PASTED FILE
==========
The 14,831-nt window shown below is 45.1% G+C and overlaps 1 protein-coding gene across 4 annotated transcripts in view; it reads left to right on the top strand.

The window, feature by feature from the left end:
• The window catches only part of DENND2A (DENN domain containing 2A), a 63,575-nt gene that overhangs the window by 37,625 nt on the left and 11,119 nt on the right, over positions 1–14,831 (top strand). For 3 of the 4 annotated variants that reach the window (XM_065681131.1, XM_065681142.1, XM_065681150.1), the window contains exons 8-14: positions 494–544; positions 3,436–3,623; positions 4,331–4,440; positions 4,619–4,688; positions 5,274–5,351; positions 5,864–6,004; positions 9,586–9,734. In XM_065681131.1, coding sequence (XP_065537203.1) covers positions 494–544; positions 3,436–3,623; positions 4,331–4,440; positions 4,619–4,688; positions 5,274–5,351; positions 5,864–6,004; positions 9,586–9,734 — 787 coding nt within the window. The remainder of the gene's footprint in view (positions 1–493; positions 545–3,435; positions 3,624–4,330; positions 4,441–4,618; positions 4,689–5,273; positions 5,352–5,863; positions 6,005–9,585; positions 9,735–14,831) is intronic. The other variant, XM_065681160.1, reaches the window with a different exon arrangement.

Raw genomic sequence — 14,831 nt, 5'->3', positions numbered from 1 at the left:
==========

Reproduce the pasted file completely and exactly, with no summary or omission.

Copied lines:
The 14,831-nt window shown below is 45.1% G+C and overlaps 1 protein-coding gene across 4 annotated transcripts in view; it reads left to right on the top strand.

The window, feature by feature from the left end:
• The window catches only part of DENND2A (DENN domain containing 2A), a 63,575-nt gene that overhangs the window by 37,625 nt on the left and 11,119 nt on the right, over positions 1–14,831 (top strand). For 3 of the 4 annotated variants that reach the window (XM_065681131.1, XM_065681142.1, XM_065681150.1), the window contains exons 8-14: positions 494–544; positions 3,436–3,623; positions 4,331–4,440; positions 4,619–4,688; positions 5,274–5,351; positions 5,864–6,004; positions 9,586–9,734. In XM_065681131.1, coding sequence (XP_065537203.1) covers positions 494–544; positions 3,436–3,623; positions 4,331–4,440; positions 4,619–4,688; positions 5,274–5,351; positions 5,864–6,004; positions 9,586–9,734 — 787 coding nt within the window. The remainder of the gene's footprint in view (positions 1–493; positions 545–3,435; positions 3,624–4,330; positions 4,441–4,618; positions 4,689–5,273; positions 5,352–5,863; positions 6,005–9,585; positions 9,735–14,831) is intronic. The other variant, XM_065681160.1, reaches the window with a different exon arrangement.

Raw genomic sequence — 14,831 nt, 5'->3', positions numbered from 1 at the left: